Conventional wisdom for many types of games, especially old school reels slots and the Quick Hit series, says that you should always max bet to make sure you unlock all of the different payout options that are available. For instance, Quick Hit machines make progressives available at a max bet.
That leads players to wonder if slots don’t pay out as much at max bet to take advantage of that conventional wisdom, as you can see by the question above. Others think this is a case because they see more people getting bonuses and big wins on lower level bets.
Rest assured that’s not the case, and the way we know this is how slots are designed.
Slot machines, as we’ve discussed here so far, ship with a number of payback options. One thing that’s important to note is a casino can generally choose a payback setting for each denomination. But that means all the bet levels within a denomination share that payback setting.
Based on that design decision, that eliminates a casino’s option to set max bet wagers at a lower payback level than the rest of the choices. Control at the per-denomination level tends to be a sufficient level of control; casinos would likely find it quite burdensome to have to set every bet level of every denomination’s payback.
As far as why a player might see more bonuses at lower bets, it’s generally because a larger percentage of players are playing at lower bets. The percentage betting at a higher bet or denomination tends to trend downward as the numbers rise.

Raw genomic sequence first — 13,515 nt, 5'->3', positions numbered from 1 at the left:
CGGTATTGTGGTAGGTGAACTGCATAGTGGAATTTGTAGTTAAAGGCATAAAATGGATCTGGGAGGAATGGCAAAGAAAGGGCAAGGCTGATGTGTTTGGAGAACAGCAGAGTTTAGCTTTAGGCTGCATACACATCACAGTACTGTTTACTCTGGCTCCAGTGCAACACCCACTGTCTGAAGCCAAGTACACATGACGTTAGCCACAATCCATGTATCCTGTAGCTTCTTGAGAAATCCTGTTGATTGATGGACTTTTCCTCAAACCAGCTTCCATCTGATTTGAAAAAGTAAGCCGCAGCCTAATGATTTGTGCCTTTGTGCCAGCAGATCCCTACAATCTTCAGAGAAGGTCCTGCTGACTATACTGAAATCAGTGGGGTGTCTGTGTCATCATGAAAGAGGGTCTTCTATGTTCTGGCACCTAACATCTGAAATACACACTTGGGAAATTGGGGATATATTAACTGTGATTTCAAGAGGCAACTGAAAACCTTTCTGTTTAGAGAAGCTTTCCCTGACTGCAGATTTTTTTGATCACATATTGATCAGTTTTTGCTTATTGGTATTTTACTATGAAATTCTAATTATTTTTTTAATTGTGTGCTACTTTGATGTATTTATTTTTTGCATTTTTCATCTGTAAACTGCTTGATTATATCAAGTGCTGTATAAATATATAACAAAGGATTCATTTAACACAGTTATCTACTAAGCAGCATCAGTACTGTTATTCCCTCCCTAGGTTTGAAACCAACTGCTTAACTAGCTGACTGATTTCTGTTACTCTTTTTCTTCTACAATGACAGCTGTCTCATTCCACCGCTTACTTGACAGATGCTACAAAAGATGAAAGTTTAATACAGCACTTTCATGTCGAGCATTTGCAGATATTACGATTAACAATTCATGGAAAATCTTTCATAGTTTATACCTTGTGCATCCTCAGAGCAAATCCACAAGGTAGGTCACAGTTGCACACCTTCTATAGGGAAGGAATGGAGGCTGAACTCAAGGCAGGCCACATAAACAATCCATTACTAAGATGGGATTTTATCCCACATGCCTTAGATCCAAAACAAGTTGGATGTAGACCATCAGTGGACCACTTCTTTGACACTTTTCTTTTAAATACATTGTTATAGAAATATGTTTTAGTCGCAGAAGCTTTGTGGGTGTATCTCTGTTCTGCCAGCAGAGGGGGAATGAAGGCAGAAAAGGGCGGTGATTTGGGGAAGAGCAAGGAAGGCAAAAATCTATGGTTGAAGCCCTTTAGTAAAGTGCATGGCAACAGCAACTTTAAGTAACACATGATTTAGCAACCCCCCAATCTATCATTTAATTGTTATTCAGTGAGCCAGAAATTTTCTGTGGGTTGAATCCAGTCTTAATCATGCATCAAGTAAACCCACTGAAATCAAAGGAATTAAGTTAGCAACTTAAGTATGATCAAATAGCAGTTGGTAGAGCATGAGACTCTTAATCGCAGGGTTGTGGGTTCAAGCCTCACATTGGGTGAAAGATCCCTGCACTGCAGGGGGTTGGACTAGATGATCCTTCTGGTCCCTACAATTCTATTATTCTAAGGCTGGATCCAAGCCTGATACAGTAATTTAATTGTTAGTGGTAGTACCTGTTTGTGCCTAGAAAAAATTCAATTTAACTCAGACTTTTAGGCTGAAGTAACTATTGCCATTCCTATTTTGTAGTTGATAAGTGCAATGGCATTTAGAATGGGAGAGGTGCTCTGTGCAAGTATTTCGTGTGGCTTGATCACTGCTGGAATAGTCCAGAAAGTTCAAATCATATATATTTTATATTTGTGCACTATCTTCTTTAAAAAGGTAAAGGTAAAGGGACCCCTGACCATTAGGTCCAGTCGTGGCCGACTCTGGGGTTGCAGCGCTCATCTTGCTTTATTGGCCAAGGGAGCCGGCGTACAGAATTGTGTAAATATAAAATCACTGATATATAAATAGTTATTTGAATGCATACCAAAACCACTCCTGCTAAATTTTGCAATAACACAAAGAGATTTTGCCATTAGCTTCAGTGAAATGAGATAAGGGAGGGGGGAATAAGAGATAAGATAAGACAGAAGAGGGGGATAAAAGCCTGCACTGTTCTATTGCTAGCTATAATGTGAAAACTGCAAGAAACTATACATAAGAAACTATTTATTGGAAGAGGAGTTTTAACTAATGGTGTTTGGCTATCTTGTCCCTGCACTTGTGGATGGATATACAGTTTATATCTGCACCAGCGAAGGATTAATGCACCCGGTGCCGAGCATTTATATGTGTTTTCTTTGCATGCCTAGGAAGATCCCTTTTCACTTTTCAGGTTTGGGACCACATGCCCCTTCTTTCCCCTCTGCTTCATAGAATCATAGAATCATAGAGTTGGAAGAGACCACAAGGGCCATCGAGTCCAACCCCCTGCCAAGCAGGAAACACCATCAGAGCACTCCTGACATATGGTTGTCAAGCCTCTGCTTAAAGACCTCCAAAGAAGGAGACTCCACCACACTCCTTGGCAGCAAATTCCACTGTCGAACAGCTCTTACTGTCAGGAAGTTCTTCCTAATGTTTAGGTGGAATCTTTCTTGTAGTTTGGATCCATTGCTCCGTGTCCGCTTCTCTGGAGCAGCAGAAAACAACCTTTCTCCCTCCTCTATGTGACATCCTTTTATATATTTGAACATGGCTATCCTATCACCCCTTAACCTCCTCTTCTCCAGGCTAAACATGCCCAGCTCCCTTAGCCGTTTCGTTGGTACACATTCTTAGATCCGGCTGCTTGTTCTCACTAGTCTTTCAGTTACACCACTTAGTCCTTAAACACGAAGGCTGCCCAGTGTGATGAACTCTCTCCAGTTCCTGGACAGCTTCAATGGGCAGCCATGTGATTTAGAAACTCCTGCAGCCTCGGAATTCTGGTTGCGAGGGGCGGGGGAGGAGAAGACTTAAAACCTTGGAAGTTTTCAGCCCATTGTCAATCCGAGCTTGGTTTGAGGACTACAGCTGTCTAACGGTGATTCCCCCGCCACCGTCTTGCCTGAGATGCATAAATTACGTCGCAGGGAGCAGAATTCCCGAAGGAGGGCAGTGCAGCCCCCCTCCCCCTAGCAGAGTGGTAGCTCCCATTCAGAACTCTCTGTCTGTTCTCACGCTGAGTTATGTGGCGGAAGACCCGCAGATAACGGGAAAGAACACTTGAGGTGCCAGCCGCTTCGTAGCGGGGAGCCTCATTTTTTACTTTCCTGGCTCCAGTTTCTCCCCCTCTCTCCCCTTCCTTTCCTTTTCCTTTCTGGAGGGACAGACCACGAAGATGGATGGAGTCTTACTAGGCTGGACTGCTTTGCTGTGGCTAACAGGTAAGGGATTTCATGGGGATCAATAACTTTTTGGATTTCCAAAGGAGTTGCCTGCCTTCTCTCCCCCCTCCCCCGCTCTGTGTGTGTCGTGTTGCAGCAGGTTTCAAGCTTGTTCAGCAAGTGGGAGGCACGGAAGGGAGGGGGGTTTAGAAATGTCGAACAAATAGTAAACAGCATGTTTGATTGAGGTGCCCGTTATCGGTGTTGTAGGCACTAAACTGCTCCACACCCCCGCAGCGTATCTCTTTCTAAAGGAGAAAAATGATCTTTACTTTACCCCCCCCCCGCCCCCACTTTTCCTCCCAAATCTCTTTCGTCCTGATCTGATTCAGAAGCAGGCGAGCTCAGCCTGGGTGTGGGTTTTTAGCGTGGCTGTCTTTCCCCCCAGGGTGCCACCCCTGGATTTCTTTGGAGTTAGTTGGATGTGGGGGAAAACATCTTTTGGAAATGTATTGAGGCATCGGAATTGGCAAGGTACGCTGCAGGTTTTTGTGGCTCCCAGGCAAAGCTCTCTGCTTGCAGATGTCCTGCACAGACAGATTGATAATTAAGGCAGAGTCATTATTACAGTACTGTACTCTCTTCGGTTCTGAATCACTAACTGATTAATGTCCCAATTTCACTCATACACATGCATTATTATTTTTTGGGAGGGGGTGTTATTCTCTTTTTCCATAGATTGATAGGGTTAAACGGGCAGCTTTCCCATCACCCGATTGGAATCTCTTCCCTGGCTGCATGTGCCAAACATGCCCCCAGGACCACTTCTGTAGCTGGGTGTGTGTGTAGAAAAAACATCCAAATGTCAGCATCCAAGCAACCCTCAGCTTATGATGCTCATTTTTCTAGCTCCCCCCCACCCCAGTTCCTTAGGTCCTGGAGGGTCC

One last thing, while you aren’t going to see the paybacks go down at higher bets or max betting, it’s not necessarily unusual for pays to go up. Aside from unlocking pays that aren’t available when betting less, there are games that either increase pays with higher bets or give you better odds as you bet higher.
For instance, many games in Ainsworth’s Quick Spin series give you better wheel odds (higher chances at the bigger wedges) as you increase your bet, even within the same denomination, meaning betting higher does pay you back better over time. Another example is More More Chilli, which increases the pay of the chihuahua symbol at higher bet levels – a small, but meaningful payback percentage increase.
And of course, there are games like many Quick Hit slots which only make progressives available at max bet, meaning your pays will be shorted if you’re betting less than max bet.
So the conventional wisdom of max betting to get the best pays isn’t necessarily the worst advice, even if on some games it can be overkill.
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